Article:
Accidental Locavore Plate of Black TrufflesWe met early one morning at Karlic a large truffle purveyor supplying to a number of restaurants. They produce both black and white truffles, depending on the season, and employ a team of 250 local truffle hunters to keep them well stocked. Because it was April, we were going to be looking for black summer truffles.

Accidental Locavore Grappa BreakfastBefore we took off we were treated to brunch–all dishes featuring truffles (naturellement). After a welcome drink (at 10:00 AM) we enjoyed appetizers, including pâté with white truffles, cream cheese on toast, also with white, a lovely local cheese with black along with salami studded with more black ones. That was followed by scrambled eggs with black truffles.

Accidental Locavore Truffle SnacksWell-nourished, we went out to start the hunt. They have a pack of eager dogs (no one uses pigs anymore), mostly females because “they listen better” and we took three of them, Betty, Candy and Blackie out to the woods with us. For a tiny village (population 42), Buzet has a dog population of over 100. Yes, they take their truffle hunting seriously! And even though these are generally mixed breeds, they are not your run-of-the-mill rescue dogs. The dogs go for anywhere from $2500 to $5000 depending on their background and take a year to train. Blackie is one of the most successful truffle dogs in the area and her owners have been offered over $10,000 for her (and turned it down).

Accidental Locavore Scrambled Eggs With TrufflesWith Ivan, our guide, appropriately attired in camo, we took off for the woods. Although the woods are public property, the field we started off in belongs to Karlic and they have begun what they hope will be a lucrative truffle plantation. Eight years ago, they started planting 1200 oak and hazelnut trees, hoping to cultivate truffles. Although it generally takes ten years to start to find truffles, they found their first one last year and have already found over eighty this year, so it looks like their gamble will pay off.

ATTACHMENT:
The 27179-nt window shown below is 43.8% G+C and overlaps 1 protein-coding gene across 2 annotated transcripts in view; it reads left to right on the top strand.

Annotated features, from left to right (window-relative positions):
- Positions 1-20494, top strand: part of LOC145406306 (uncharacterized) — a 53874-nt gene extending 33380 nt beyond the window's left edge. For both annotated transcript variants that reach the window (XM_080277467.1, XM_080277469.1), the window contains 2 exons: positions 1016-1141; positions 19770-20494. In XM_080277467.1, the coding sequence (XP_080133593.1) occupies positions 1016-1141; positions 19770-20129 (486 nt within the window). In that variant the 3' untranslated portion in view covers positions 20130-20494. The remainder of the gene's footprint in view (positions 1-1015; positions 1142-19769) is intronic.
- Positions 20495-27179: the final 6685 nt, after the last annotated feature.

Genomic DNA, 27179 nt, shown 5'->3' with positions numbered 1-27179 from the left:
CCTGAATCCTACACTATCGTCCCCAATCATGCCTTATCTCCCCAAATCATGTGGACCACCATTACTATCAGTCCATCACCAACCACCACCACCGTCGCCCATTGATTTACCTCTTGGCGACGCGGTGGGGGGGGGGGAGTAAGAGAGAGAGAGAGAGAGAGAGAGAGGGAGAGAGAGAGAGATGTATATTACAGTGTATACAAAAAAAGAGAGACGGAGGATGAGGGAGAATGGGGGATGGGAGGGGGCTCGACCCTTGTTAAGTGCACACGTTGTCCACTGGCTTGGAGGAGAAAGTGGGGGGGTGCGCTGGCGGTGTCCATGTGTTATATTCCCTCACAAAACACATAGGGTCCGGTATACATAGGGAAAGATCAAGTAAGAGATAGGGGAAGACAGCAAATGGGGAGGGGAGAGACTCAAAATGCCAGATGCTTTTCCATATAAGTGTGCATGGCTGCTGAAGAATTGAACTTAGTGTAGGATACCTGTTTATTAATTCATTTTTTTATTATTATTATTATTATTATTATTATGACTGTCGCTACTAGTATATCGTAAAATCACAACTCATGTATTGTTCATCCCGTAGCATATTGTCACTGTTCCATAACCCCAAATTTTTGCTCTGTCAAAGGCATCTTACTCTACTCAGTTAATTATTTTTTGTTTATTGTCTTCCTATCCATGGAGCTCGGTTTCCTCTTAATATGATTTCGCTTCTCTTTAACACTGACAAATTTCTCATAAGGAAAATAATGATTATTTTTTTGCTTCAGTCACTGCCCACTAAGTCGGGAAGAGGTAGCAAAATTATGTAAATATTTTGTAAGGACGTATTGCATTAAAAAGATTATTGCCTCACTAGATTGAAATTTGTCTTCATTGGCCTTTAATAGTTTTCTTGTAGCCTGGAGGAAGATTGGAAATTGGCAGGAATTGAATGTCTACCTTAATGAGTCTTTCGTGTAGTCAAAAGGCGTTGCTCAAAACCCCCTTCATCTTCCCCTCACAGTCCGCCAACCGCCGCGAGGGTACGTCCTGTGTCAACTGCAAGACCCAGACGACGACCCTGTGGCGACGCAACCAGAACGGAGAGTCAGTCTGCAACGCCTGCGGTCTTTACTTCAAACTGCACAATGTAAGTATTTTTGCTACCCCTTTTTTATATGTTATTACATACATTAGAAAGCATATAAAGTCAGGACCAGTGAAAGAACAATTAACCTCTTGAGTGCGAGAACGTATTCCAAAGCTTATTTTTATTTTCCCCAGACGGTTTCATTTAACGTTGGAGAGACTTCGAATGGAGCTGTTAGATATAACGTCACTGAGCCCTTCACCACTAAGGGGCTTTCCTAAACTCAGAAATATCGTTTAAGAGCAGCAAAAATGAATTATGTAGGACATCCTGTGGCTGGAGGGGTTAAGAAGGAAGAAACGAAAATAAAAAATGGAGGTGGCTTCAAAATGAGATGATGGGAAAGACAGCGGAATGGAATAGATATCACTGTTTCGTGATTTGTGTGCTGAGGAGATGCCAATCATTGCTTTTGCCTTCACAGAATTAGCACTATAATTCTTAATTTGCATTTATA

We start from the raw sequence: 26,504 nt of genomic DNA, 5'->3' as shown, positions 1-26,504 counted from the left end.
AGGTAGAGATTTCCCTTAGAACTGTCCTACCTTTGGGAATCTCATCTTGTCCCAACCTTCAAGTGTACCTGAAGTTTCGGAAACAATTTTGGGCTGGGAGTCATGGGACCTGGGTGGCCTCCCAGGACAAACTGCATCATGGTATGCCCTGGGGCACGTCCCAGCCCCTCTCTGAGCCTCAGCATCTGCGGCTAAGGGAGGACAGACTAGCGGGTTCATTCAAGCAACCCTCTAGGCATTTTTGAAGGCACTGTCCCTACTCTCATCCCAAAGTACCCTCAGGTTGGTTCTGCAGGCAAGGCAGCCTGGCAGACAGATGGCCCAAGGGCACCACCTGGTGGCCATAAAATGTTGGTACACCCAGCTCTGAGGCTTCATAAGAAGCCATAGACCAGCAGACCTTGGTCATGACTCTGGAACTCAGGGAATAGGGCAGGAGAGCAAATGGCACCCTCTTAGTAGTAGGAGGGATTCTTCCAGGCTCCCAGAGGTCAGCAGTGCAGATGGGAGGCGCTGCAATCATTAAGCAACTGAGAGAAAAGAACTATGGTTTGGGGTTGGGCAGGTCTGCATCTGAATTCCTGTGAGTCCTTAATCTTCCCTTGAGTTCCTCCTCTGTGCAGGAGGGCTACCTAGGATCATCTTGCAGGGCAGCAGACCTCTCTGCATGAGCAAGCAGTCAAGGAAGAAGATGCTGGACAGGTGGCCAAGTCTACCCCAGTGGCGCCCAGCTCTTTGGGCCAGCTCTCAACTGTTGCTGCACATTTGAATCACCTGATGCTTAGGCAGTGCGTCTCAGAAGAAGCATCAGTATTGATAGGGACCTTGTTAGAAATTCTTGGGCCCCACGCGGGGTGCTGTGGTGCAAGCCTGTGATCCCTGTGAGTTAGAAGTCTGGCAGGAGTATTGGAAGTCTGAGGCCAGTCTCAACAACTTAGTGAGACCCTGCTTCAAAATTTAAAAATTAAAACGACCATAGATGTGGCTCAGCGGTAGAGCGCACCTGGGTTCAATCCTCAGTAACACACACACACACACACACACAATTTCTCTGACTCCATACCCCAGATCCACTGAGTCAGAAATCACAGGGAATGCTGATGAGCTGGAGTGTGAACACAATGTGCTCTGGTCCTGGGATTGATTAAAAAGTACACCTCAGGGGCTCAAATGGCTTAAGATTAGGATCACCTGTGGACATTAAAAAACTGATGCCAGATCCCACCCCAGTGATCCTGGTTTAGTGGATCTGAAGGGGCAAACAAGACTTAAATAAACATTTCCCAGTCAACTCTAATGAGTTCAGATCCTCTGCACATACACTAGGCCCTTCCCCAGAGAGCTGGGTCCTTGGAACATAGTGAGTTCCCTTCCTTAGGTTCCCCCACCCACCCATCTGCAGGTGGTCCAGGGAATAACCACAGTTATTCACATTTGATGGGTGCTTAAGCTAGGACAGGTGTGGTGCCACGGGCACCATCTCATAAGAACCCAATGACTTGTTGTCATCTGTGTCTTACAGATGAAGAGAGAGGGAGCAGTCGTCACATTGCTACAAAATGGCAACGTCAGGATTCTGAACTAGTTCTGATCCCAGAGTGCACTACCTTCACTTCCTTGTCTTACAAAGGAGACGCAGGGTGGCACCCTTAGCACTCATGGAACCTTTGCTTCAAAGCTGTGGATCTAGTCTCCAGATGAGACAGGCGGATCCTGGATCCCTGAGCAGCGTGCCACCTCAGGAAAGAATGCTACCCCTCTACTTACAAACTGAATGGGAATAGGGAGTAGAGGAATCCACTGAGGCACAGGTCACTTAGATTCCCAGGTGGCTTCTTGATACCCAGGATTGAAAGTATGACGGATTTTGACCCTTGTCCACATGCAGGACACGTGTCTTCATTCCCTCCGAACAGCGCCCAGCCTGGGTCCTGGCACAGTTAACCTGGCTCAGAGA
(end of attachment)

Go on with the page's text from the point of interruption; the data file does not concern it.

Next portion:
Accidental Locavore Truffle PlantationPast the plantation, we followed Ivan and the dogs into the woods. The dogs took off immediately, frolicking around, running up and down the hills. Suddenly Ivan would start running after one of them, usually Blackie, and we would try to catch up, eager to see if she had found anything. If she had something she would start digging and Ivan’s job was to catch up to her before she started to eat whatever she discovered. That’s not as easy as it sounds, as the dogs were often way up in the woods, and running up and down steep terrain is a workout! We learned too, that Blackie has been known to eat about a kilo (2.2 pounds) of truffles in a season – literally eating into the profit margins!

Accidental Locavore Found TrufflesWith the dogs, we found five truffles in a little over an hour. That was the good news. The bad news was that none of what was found was edible. Who knew there were red and yellow truffles?

On our way back, we tried to find out from Ivan if any of the stories we had heard about the nefarious (truffle-related) doings, like poisoning dogs or slashing tires, were true. He did admit that he’s heard rumors, and like any successful truffle hunter, would never brag about his discoveries. All the prime locations are carefully guarded secrets, which made this cynical New Yorker wonder if Ivan was still saving the good spots for himself…Accidental Locavore Giant Truffle